oc start-build accountprofile --from-file=../tmp/accountprofile/ -n $APPS_NAMESPACE --wait

Specific Changes to Red Hat Fuse Service Deployment

Typical way to deploy Red Hat Fuse service is to run the following command to build and deploy the Camel service to OpenShift. This approach deploys Camel service using DeploymentConfig.

mvn clean install fabric8:deploy

But this is not suitable for ServiceMesh which we need to use Deployment. So I had created the OpenShift template in yaml format. Use the following command to first build and create the imagestream in OpenShift.

mvn clean install fabric8:build

Then, run the following command to create the Deployment.

oc new-app -n $APPS_NAMESPACE -f ../../templates/customerservice-template.yaml

Installing Red Hat ServiceMesh on OpenShift

Installing Red Hat ServiceMesh Operator

Installing ServiceMesh Operator is made easier by just using the OpenShift OperatorHub. You will need to have the following Operators installed before installing ServiceMesh Operator.

Once you have the above Operators installed, proceed to install the ServiceMesh Operator from OpenShift OperatorHub. Refer this documentation for the details.

The operator also install and preconfigured Prometheus and Grafana at the same time.

The following shows the installed Operators in the application OpenShift project.

Red Hat ServiceMesh Operators
Red Hat ServiceMesh Operators Installed

Installing All-In-One ServiceMesh Control Plane

I am installing an all-in-one ServiceMesh control plane. You may customise the installation following this guide. The following shows the yaml content.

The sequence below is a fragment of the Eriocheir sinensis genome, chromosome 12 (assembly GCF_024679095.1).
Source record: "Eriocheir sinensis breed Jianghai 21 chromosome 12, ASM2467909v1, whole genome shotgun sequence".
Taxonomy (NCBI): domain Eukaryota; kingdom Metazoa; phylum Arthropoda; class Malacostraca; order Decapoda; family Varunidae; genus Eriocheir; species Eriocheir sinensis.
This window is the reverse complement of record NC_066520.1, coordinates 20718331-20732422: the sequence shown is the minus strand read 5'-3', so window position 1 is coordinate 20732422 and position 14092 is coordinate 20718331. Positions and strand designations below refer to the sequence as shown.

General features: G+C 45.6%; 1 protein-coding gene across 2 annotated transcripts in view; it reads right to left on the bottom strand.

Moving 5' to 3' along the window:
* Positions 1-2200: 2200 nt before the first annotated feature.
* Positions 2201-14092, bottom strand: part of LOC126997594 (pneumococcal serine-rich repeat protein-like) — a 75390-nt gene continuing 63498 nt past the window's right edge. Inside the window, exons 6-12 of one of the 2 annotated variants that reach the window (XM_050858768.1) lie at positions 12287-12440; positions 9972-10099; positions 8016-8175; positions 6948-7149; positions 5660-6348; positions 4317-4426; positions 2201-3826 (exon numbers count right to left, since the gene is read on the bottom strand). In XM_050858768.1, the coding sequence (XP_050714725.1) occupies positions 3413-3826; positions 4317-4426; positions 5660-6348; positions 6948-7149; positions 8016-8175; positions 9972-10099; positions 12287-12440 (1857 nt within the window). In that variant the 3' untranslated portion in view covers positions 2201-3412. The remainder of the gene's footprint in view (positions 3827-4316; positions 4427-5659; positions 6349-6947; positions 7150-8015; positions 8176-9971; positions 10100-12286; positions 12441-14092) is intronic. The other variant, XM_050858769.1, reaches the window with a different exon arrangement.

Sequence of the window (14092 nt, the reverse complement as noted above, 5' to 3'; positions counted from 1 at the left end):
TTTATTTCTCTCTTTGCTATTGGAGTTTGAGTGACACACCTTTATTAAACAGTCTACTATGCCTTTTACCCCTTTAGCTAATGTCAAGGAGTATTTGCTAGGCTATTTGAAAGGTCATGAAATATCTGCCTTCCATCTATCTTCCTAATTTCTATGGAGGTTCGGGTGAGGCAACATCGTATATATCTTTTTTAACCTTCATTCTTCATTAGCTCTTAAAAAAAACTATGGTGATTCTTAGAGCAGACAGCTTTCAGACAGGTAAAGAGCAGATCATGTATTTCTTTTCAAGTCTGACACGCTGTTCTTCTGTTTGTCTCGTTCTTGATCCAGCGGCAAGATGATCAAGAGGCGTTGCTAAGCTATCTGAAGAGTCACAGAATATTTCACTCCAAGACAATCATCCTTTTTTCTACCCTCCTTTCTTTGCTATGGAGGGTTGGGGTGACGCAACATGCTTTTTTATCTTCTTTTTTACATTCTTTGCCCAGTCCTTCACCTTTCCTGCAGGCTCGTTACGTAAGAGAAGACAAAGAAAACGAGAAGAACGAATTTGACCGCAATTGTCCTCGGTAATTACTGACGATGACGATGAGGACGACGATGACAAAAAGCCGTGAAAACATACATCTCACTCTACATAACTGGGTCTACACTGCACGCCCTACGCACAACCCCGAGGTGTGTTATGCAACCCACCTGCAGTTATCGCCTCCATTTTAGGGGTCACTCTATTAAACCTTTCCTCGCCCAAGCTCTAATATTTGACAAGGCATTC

You may change ior_enabled to true if you would like OpenShift to auto create the OpenShift Routes for all the host names listed in the Istio Gateway config file. Refer Automatic Route Creation for more detail.

apiVersion: maistra.io/v1
kind: ServiceMeshControlPlane
  name: basic-install
  namespace: istio-system
  version: v1.1
        autoscaleEnabled: false
        autoscaleEnabled: false
        ior_enabled: false
        autoscaleEnabled: false
        autoscaleEnabled: false
      autoscaleEnabled: false
      traceSampling: 100
      enabled: true
      enabled: true
      enabled: true
        template: all-in-one

Run the following command to install ServiceMesh control plane. It is recommended to install this control plane in a separate OpenShift project than the existing application project. It will take some time for Istio control plane service to be ready. Proceed to the next section when all the Istio control plane services are up and ready.

oc create -n $ISTIO_SYSTEM_NAMESPACE -f ../tmp/istio/istio-installation.yaml

You may also use the OpenShift console to install the ServiceMesh control plane into your chosen OpenShift project as per the following screen shot.

Install ServiceMesh Control Plane from OpenShift Admin Console

The following shows the installed ServiceMesh Control Plane instance.

Installed ServiceMesh Control Plane Instances